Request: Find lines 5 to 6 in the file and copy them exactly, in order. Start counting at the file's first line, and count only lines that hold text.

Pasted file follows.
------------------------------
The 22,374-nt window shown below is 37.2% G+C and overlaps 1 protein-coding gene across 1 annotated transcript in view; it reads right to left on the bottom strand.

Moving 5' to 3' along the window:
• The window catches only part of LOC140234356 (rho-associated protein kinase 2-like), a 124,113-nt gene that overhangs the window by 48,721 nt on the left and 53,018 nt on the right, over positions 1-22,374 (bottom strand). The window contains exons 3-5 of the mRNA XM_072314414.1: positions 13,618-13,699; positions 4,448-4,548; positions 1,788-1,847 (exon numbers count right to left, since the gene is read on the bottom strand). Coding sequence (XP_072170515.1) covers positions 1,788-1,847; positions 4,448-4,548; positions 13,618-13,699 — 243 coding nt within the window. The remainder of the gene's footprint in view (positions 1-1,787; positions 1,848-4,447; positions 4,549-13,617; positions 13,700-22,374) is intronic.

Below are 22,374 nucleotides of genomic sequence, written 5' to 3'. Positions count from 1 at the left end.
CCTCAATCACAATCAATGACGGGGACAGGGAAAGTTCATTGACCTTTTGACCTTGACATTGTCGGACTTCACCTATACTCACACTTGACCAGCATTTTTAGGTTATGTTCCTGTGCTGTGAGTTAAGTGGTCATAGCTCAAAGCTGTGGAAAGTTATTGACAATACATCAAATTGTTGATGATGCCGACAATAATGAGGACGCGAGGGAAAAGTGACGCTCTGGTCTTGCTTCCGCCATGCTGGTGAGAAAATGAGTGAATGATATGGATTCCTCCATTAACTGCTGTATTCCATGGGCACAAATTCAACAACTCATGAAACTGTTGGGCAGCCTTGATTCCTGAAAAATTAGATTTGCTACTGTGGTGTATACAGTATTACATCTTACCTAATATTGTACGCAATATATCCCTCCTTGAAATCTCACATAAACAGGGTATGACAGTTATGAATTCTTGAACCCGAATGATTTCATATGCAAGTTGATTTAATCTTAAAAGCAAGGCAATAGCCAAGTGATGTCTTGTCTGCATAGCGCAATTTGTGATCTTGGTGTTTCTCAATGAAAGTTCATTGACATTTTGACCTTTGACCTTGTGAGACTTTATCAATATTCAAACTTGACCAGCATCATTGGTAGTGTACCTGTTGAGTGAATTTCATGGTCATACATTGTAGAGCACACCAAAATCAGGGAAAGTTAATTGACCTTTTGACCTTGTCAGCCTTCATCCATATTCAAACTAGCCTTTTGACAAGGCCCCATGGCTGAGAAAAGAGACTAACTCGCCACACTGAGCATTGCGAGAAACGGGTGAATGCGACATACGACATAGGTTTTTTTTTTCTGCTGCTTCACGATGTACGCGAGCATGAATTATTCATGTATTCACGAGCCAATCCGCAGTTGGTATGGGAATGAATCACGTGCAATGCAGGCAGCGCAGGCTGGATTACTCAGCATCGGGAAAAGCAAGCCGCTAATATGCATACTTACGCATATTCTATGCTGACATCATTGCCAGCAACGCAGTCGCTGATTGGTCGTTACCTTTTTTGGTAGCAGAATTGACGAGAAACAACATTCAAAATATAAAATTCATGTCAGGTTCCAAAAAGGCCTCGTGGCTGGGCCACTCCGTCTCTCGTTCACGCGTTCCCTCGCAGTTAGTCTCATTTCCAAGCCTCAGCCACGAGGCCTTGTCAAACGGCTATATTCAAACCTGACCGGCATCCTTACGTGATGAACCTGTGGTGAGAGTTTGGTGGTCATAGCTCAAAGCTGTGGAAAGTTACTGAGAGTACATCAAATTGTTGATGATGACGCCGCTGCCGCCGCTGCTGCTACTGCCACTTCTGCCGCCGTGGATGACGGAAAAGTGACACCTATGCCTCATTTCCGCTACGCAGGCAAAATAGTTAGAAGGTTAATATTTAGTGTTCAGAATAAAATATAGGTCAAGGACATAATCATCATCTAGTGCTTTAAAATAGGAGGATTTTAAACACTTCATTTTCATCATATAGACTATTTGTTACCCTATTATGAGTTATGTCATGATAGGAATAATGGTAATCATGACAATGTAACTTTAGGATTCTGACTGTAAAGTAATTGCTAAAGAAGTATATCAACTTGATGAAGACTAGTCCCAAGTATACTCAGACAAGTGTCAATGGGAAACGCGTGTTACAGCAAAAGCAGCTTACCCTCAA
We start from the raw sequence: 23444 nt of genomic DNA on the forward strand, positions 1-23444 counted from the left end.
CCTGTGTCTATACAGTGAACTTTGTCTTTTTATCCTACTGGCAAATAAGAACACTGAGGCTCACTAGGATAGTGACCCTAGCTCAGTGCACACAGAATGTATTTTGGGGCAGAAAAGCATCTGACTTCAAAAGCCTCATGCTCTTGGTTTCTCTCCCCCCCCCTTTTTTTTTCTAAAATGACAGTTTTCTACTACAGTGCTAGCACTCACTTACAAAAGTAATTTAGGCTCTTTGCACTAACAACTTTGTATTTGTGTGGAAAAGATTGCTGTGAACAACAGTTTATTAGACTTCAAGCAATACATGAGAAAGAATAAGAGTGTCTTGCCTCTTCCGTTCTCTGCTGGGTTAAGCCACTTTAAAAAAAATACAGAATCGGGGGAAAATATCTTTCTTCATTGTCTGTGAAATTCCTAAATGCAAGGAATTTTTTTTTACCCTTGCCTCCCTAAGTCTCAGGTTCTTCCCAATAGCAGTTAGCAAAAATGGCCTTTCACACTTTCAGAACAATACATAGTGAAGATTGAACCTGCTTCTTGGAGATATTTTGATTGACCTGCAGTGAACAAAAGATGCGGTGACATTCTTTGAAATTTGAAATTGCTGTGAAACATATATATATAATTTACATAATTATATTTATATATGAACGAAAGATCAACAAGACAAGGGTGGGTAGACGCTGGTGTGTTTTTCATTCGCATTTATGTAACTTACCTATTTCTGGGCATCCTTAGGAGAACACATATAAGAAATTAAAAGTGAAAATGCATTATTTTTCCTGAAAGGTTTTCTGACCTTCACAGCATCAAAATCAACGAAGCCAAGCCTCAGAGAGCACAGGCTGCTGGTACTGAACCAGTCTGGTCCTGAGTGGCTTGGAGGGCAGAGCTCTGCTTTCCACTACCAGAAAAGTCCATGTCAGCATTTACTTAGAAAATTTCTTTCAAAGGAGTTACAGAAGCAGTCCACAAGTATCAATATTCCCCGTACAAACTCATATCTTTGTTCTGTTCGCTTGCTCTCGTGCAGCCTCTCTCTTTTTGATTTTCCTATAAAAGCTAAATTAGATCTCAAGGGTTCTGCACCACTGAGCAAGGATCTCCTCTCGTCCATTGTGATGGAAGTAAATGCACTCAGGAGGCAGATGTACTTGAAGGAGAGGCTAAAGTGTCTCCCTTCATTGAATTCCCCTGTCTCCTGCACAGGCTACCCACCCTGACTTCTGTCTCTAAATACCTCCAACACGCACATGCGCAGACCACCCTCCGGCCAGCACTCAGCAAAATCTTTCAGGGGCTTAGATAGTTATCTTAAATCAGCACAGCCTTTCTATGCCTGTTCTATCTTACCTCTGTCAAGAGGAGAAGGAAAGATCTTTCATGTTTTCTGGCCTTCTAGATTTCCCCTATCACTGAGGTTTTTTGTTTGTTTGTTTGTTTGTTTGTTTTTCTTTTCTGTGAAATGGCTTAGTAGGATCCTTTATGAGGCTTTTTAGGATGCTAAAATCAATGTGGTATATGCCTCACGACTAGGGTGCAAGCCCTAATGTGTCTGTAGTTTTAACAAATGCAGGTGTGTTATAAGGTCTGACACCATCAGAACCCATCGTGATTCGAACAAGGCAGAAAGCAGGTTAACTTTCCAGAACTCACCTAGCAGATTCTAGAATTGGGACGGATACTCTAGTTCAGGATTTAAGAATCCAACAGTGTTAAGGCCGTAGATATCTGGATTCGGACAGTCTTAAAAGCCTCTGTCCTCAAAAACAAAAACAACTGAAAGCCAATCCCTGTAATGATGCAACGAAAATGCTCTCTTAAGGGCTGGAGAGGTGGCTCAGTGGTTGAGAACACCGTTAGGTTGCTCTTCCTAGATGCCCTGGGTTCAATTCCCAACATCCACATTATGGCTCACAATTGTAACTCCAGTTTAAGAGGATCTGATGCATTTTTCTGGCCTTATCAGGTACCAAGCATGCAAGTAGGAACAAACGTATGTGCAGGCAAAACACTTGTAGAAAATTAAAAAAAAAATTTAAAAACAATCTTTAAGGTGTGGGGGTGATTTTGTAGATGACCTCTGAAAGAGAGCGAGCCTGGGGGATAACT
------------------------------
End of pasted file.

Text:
CCTCAATCACAATCAATGACGGGGACAGGGAAAGTTCATTGACCTTTTGACCTTGACATTGTCGGACTTCACCTATACTCACACTTGACCAGCATTTTTAGGTTATGTTCCTGTGCTGTGAGTTAAGTGGTCATAGCTCAAAGCTGTGGAAAGTTATTGACAATACATCAAATTGTTGATGATGCCGACAATAATGAGGACGCGAGGGAAAAGTGACGCTCTGGTCTTGCTTCCGCCATGCTGGTGAGAAAATGAGTGAATGATATGGATTCCTCCATTAACTGCTGTATTCCATGGGCACAAATTCAACAACTCATGAAACTGTTGGGCAGCCTTGATTCCTGAAAAATTAGATTTGCTACTGTGGTGTATACAGTATTACATCTTACCTAATATTGTACGCAATATATCCCTCCTTGAAATCTCACATAAACAGGGTATGACAGTTATGAATTCTTGAACCCGAATGATTTCATATGCAAGTTGATTTAATCTTAAAAGCAAGGCAATAGCCAAGTGATGTCTTGTCTGCATAGCGCAATTTGTGATCTTGGTGTTTCTCAATGAAAGTTCATTGACATTTTGACCTTTGACCTTGTGAGACTTTATCAATATTCAAACTTGACCAGCATCATTGGTAGTGTACCTGTTGAGTGAATTTCATGGTCATACATTGTAGAGCACACCAAAATCAGGGAAAGTTAATTGACCTTTTGACCTTGTCAGCCTTCATCCATATTCAAACTAGCCTTTTGACAAGGCCCCATGGCTGAGAAAAGAGACTAACTCGCCACACTGAGCATTGCGAGAAACGGGTGAATGCGACATACGACATAGGTTTTTTTTTTCTGCTGCTTCACGATGTACGCGAGCATGAATTATTCATGTATTCACGAGCCAATCCGCAGTTGGTATGGGAATGAATCACGTGCAATGCAGGCAGCGCAGGCTGGATTACTCAGCATCGGGAAAAGCAAGCCGCTAATATGCATACTTACGCATATTCTATGCTGACATCATTGCCAGCAACGCAGTCGCTGATTGGTCGTTACCTTTTTTGGTAGCAGAATTGACGAGAAACAACATTCAAAATATAAAATTCATGTCAGGTTCCAAAAAGGCCTCGTGGCTGGGCCACTCCGTCTCTCGTTCACGCGTTCCCTCGCAGTTAGTCTCATTTCCAAGCCTCAGCCACGAGGCCTTGTCAAACGGCTATATTCAAACCTGACCGGCATCCTTACGTGATGAACCTGTGGTGAGAGTTTGGTGGTCATAGCTCAAAGCTGTGGAAAGTTACTGAGAGTACATCAAATTGTTGATGATGACGCCGCTGCCGCCGCTGCTGCTACTGCCACTTCTGCCGCCGTGGATGACGGAAAAGTGACACCTATGCCTCATTTCCGCTACGCAGGCAAAATAGTTAGAAGGTTAATATTTAGTGTTCAGAATAAAATATAGGTCAAGGACATAATCATCATCTAGTGCTTTAAAATAGGAGGATTTTAAACACTTCATTTTCATCATATAGACTATTTGTTACCCTATTATGAGTTATGTCATGATAGGAATAATGGTAATCATGACAATGTAACTTTAGGATTCTGACTGTAAAGTAATTGCTAAAGAAGTATATCAACTTGATGAAGACTAGTCCCAAGTATACTCAGACAAGTGTCAATGGGAAACGCGTGTTACAGCAAAAGCAGCTTACCCTCAA
We start from the raw sequence: 23444 nt of genomic DNA on the forward strand, positions 1-23444 counted from the left end.